22 Jul 2016

The UKWA Cup Series Came To Portland Harbour

By Louis Morris

The UKWA cup series came to Portland Harbour last weekend. The 19 raceboards completed 8 races with wind from 5 to 12 knots.

Without many shifts or gusts, boardspeed and good starts were rewarded. I was really happy to win every race, as several of my competitors were also really fast in these light wind conditions.

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This is the last competition before the European Championships in a months time. There are 19 people attending from the UK, including 10 youth competitors. I’m really looking forward to it!

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Results:
1st Louis Morris (Tushingham/Starboard)
2nd Mark Kay, 1st heavyweight and 1st master (Demon/Starboard)
3rd Rob Kent (Tushingham/Starboard)

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14 Jul 2016

Louis Morris Looking Back Over The Last Few Months

By Louis Morris

It’s been a while since I wrote on my blog except for general event reports, which is a shame as I like writing. I’ve been busy. With windsurfing?

 Kind of, although it doesn’t feel like I’ve done a lot of it.

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Waiting for racing at Datchet. Photo by Oscar Williams.

I’ll try and think back to February, when I last wrote on here. After coming back from winning the SWA wave event at Rhosneigr with yet another broken board, I managed a really fun session at Trecco with some uni friends, and some nice wave riding at Horton with Sara Kellett and the locals.

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Clew-first cutback in onshore conditions at Rhosneigr. Photo by Jim Brooks-Dowsett.

Then there was a long period without much wind or waves. However, I made the trip to Oxford to race with the London Windsurfing Association in some pretty cold conditions. It was great to get back out on my raceboard and have some fun racing with Lewis Barnes,

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Some waves in east Cornwall. Photo by Laura Mottram.

I finally got back out in some wave conditions in April. First, a 2 hour mission through terrible traffic from Bath to Trecco for some really fun cross shore wave riding. Then a wet and windy session at Seaton in Cornwall, which is the closest wave spot to my home, but it needs an ESE or SE’ly, so doesn’t work very often. The waves were pretty messy, but there was a good crowd out, and I landed some of my cleanest ever back loops. I just need to work on more height, and more control. After another month without a wave session, I had a tiny light wind offshore day at Bigbury, a slightly windier day of tiny waves at the rock garden, and most recently, a really fun 4.2 cross-on session at Trecco. I started trying takas, got back into tabletops, and keep working on my backloops. Pushloops next, and getting my confidence back with stalled forwards.

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Waveriding in South Wales.

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Close racing. Photo by John Liddy.

I’m supposed to be training for the Raceboard European Championships in Brest, France at the end of August. There’s a good crowd of us going from the UK, so it’ll be a lot of fun. But how’s the training going? Well, I’ve been riding my bike a bit, mostly just commuting but also the odd long evening ride. Occasionally I do some exercises to strengthen my core and upper body, not as much as I probably should to. And on the windsurfing side, well, rather than not sailing raceboard at all and wavesailing sometimes (like in the winter), I wavesail hardly at all, and take my raceboard out occationally. So, I don’t feel like I’ve done as much training as I imagined. Reminds me why I’m not trying to be a pro windsurfer, I just don’t do the whole athlete thing, I just like windsurfing and racing for fun, and doing loads of other fun interesting things as well. Anyway, I feel confident and motivated, the UKWA events are great training, and every time I compete I learn something new, and get a little bit better.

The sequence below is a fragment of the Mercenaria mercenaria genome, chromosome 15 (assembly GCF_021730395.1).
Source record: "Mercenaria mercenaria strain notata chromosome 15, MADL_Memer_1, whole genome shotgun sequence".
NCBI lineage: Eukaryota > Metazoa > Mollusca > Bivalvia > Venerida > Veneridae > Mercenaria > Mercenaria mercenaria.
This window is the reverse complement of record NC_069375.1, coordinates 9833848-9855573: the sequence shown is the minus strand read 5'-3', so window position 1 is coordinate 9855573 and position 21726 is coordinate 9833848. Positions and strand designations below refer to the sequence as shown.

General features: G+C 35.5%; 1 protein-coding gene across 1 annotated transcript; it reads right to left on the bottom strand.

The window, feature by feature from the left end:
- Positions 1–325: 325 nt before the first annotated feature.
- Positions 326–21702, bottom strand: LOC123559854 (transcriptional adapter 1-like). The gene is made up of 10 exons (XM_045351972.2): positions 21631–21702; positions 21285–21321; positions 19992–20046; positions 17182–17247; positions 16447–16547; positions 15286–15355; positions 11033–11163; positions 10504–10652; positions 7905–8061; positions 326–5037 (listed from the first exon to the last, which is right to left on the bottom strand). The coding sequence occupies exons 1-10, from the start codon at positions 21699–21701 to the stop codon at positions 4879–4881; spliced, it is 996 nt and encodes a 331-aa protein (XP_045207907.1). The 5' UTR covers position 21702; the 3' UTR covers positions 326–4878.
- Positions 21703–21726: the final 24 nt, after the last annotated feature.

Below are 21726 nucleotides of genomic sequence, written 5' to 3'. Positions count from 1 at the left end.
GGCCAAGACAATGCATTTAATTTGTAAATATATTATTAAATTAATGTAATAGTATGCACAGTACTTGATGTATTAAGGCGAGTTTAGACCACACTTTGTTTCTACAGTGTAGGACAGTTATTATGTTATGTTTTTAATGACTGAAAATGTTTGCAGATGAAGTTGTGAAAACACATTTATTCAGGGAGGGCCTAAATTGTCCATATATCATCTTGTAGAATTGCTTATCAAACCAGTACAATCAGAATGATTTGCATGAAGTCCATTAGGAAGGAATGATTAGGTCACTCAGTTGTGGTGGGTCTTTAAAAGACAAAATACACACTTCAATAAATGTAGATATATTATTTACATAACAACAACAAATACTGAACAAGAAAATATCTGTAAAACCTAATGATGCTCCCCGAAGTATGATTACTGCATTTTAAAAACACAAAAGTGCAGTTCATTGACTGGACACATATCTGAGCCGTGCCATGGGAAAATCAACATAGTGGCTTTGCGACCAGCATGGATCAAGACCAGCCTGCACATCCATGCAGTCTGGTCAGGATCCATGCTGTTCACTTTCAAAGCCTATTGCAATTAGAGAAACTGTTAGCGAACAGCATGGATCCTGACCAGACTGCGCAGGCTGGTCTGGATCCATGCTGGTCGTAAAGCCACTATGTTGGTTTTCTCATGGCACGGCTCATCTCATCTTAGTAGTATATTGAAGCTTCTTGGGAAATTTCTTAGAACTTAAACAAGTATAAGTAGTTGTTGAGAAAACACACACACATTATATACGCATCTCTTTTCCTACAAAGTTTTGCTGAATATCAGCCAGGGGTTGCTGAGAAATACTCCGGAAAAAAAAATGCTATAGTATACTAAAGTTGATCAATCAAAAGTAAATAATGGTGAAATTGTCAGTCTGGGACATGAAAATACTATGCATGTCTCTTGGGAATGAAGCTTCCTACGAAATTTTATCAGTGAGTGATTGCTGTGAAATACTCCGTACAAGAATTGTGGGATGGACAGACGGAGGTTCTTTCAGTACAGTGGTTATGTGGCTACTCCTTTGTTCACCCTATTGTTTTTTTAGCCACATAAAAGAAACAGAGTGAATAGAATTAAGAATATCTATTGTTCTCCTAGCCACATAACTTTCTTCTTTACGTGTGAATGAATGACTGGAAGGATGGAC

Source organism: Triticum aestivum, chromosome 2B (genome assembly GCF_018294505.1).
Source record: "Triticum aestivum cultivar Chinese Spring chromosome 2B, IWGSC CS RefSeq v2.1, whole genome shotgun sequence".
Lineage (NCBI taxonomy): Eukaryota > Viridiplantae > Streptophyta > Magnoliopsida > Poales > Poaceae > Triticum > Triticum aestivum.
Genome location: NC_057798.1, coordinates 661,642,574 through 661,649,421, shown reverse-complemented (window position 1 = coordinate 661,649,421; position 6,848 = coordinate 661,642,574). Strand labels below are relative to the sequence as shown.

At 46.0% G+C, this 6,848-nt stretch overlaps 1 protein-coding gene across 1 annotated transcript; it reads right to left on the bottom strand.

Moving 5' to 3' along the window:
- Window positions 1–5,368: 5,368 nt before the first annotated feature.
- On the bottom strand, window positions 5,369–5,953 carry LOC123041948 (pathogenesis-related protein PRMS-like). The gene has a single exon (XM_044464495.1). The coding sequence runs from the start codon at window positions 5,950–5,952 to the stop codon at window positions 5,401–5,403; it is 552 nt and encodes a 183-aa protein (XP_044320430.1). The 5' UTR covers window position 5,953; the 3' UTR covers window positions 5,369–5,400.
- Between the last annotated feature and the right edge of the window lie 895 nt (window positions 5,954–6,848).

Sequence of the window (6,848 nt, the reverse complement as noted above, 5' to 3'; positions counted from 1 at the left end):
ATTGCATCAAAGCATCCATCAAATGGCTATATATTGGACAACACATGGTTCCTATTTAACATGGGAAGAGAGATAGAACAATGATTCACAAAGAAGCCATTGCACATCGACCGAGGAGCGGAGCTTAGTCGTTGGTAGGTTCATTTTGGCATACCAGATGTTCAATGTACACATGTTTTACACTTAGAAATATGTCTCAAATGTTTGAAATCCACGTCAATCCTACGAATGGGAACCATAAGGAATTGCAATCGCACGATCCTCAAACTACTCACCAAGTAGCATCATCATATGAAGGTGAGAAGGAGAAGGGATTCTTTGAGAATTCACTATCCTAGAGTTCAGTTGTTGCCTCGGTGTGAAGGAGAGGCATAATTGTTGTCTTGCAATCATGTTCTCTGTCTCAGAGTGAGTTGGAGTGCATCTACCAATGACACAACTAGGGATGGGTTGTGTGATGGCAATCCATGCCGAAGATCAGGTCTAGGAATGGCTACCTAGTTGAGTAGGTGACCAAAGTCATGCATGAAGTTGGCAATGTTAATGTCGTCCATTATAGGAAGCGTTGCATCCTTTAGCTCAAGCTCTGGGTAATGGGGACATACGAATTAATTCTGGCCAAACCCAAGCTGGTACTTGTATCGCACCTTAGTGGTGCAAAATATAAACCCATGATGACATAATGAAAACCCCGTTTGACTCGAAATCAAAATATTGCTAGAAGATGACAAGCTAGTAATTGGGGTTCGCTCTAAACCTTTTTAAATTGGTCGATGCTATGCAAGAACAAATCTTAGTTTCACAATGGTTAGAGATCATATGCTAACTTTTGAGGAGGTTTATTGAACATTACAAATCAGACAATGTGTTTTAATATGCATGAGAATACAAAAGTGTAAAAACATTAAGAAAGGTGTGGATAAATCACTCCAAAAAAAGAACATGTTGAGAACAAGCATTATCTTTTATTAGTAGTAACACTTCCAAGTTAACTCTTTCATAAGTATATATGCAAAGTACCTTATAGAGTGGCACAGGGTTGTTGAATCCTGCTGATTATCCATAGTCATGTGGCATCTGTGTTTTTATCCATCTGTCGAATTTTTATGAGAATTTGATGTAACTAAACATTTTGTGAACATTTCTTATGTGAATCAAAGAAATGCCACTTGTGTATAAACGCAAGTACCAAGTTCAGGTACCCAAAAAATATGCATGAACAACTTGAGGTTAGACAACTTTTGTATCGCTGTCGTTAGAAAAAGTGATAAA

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Pumping off the start line. Photo by Oscar Williams.

Rob Kent, and lots of other people! I somehow managed to win back more than I paid for my entry in the form of wine, so if nothing else, that may entice me back next winter!

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Racing in the LWA icebreaker at Farmoor. Photo by John Liddy.

After what seemed like ages, the wind returned for the easter weekend, but I was stuck trying to coach children in very strong winds at Weymouth! I was very unhappy, just because I hadn’t had a good windsurf for weeks and now that it was windy, I couldn’t go. I was pretty close to wanting to quit coaching. But my grump past, and I’ve not quit. I do actually really enjoy coaching, I find it very rewarding, and love seeing the kids improve, have fun on the water, and then see them during the summer having a great time in the races. I’ve been assisting Ali Yates with the South and West Welsh squad this winter, and it’s been amazing to see the progression of the sailors, and even nicer to see just how much they love windsurfing! With Ali now in a full time job in north Wales, it looks like I’ll be looking after the S/W welsh squad next winter. I feel like I’ve got a lot to live up to!

I’ve been studying for the MRes year of my PhD program, and had the opportunity to do some really interesting research at the universities of Bath and currently, Bristol. I really like chemistry research, and I’m enjoying it far more than my undergrad. However, it’s hard to get in loads of windsurfing sessions. Until now, I’ve been in Cornwall at this time of year, making it easy to windsurf any spare minute. However, for me to get an after-work windsurf living in Bristol, I need to drive for well over an hour through terrible traffic. I’ve had a couple of nice after work wave and raceboard sessions though. I really wanted to compete in the first event of the BWA wave tour in Rhosneigr this year, but in the end I couldn’t go, I was just too tired after working like crazy for a deadline. It was so gutting to miss out, even though the conditions looked pretty marginal at best.